Anyone who loves Tuscany – and who doesn’t ? – has dreamt of moving to one of its hilltop medieval villages, surrounded by pastoral fields seemingly untouched by time. We spoke with our friend Michael Cioffi, owner of luxury boutique hotel Monteverdi, about his Tuscan retreat and rescuing from extinction Castiglioncello Del Trinoro.
How did you find yourself restoring an entire medieval village?
I stumbled upon Castiglioncello del Trinoro 15 years ago while hiking. I had reached the top of a hill with beautiful panoramic views of Tuscany and a sense of stepping out of time suddenly washed over me. The village itself was in danger of crumbling and being removed from history. Initially, I purchased one villa with the intention of making it a family holiday home but I soon found myself restoring building after building which prompted me to come up with a business model for this project to self sustain. Therein, Monteverdi Boutique Hotel was born, with a design firmly rooted in modernity yet connected to its rich and diverse history.
The result is beautiful. Who are your typical guests?
People who love art, architecture, history, design, food, wine and enjoy the sense of being in a special place while seeking an authentic Tuscan experience. We also get a lot of families with young children that love the adventure of exploring castles and the countryside in the morning and relaxing by the pool in the afternoon. Nature enthusiasts love that our entire village is surrounded by a Unesco protected forest.
What are your must see’s and do’s in the area?
Montepulciano, which is best known for its beautiful wines – the most famous one being Vino nobile di Montepulciano. However, it is often underestimated in terms of its wealth of art and architecture, perhaps because of its small size. For example, Palazzo Comunale, the town hall, is a medieval Gothic structure which was remodeled in 1440 by Michelozzo. It has a beautiful inner courtyard and for 5 euro you can climb to the terrace and tower. The stairs are steep and narrow, but the view from the top is worth the trip.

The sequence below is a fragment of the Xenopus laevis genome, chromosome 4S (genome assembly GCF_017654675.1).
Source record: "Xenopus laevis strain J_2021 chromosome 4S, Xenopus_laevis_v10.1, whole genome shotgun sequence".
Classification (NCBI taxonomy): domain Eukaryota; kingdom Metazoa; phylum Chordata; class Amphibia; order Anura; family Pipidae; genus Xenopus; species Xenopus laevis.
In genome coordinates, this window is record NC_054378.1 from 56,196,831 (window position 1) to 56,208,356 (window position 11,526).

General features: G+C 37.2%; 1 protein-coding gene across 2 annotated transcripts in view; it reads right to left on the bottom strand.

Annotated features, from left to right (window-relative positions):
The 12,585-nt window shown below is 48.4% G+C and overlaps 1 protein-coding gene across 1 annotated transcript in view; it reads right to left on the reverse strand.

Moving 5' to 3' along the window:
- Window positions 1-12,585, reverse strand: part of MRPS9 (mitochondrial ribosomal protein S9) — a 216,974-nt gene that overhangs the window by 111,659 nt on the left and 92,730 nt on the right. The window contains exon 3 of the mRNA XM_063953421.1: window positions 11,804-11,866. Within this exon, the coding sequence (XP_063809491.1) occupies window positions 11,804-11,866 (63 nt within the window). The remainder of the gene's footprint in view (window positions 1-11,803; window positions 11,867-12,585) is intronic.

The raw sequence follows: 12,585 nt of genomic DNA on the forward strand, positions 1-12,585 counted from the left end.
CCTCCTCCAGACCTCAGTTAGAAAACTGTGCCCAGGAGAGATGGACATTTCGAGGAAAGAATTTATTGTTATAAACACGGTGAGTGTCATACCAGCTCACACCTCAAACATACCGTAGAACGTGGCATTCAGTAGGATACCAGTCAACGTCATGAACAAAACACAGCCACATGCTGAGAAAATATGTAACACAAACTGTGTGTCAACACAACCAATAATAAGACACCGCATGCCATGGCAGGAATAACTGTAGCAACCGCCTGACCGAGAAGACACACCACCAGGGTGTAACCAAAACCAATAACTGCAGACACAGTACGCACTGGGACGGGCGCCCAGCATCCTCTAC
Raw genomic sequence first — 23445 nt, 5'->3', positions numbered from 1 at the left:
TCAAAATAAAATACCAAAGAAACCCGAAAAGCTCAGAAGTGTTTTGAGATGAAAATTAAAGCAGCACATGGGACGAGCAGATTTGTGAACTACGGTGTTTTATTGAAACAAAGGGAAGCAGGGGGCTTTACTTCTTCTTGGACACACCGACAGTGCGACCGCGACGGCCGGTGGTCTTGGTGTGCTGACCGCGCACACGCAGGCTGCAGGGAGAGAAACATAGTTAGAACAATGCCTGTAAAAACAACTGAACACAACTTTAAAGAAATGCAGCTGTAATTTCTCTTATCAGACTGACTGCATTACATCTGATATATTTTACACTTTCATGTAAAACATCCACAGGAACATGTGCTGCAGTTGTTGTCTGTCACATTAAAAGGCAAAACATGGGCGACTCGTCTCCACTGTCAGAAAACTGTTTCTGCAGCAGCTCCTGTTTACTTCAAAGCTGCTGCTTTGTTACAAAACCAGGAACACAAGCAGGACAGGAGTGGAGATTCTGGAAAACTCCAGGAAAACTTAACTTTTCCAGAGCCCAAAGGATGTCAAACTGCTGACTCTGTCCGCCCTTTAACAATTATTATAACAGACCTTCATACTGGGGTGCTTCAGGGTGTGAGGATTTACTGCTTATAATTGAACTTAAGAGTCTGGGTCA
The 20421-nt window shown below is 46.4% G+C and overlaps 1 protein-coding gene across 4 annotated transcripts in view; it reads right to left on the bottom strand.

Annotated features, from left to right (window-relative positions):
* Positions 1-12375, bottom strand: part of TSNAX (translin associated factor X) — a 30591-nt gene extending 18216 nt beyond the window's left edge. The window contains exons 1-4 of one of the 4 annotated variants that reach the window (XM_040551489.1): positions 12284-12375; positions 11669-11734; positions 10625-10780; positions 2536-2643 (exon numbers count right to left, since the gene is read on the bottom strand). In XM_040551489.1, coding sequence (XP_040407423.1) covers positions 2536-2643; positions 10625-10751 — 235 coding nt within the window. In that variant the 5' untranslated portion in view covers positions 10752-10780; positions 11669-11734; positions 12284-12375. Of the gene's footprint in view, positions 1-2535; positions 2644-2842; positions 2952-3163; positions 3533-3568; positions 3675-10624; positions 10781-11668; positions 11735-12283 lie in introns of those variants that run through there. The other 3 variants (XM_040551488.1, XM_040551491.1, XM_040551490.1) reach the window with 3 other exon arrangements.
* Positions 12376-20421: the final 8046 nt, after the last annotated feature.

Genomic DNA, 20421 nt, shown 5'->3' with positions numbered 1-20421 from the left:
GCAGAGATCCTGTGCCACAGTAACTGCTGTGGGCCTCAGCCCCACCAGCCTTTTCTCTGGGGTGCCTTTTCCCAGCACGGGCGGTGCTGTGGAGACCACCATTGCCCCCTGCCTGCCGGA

The city of Siena is like a Medieval wonderland. It’s a town frozen in an architectural time warp. Once you leave Piazza del Campo, the crowds tend to thin out. With most of the town free from cars, the streets of Siena are made for strolling: getting lost in its winding alleyways is a pleasure. You can see the main attractions during the day, but spending the night will allow you to enjoy the city atmosphere in the evening, and explore the lesser known museums like the Museo Ospedale S.Maria della Scala and the Pinacoteca, a treasure trove of Medieval art.
Do not miss a visit to the cathedral in Orvieto. Built in 1290, it is one of the finest examples of Italian gothic architecture. The decoration of the Cappella Nuova, commenced by Fra Angelico in 1447 and magnificently completed by Luca Signorelli in 1499, displays an awe-inspiring Last Judgement and Apocalypse and, below it, scenes from Dante and classical literature. These frescoes depicting the Last Judgment are considered to be Signorelli’s masterpiece.
If you had to choose just one winery to visit, which one would it be?
I really like Brunello Di Montalcino. This wine is made with 100% Sangiovese and thus holds Italy’s highest DOCG classification. It is noted for having thicker-skinned grapes and, because of this, the wines have exceptionally bold fruit flavors, are high tannin and high acidity.
What is your favorite regional dish that we have to try?
The genius of Tuscany’s world-famous cuisine lies in the simplicity of ingredients. Definitely try “Pici” which is an ancient dish that dates back to Etruscan times. Pici is a kind of long, thick, handmade spaghetti typically served with a rich sauce such as duck or wild boar ragu.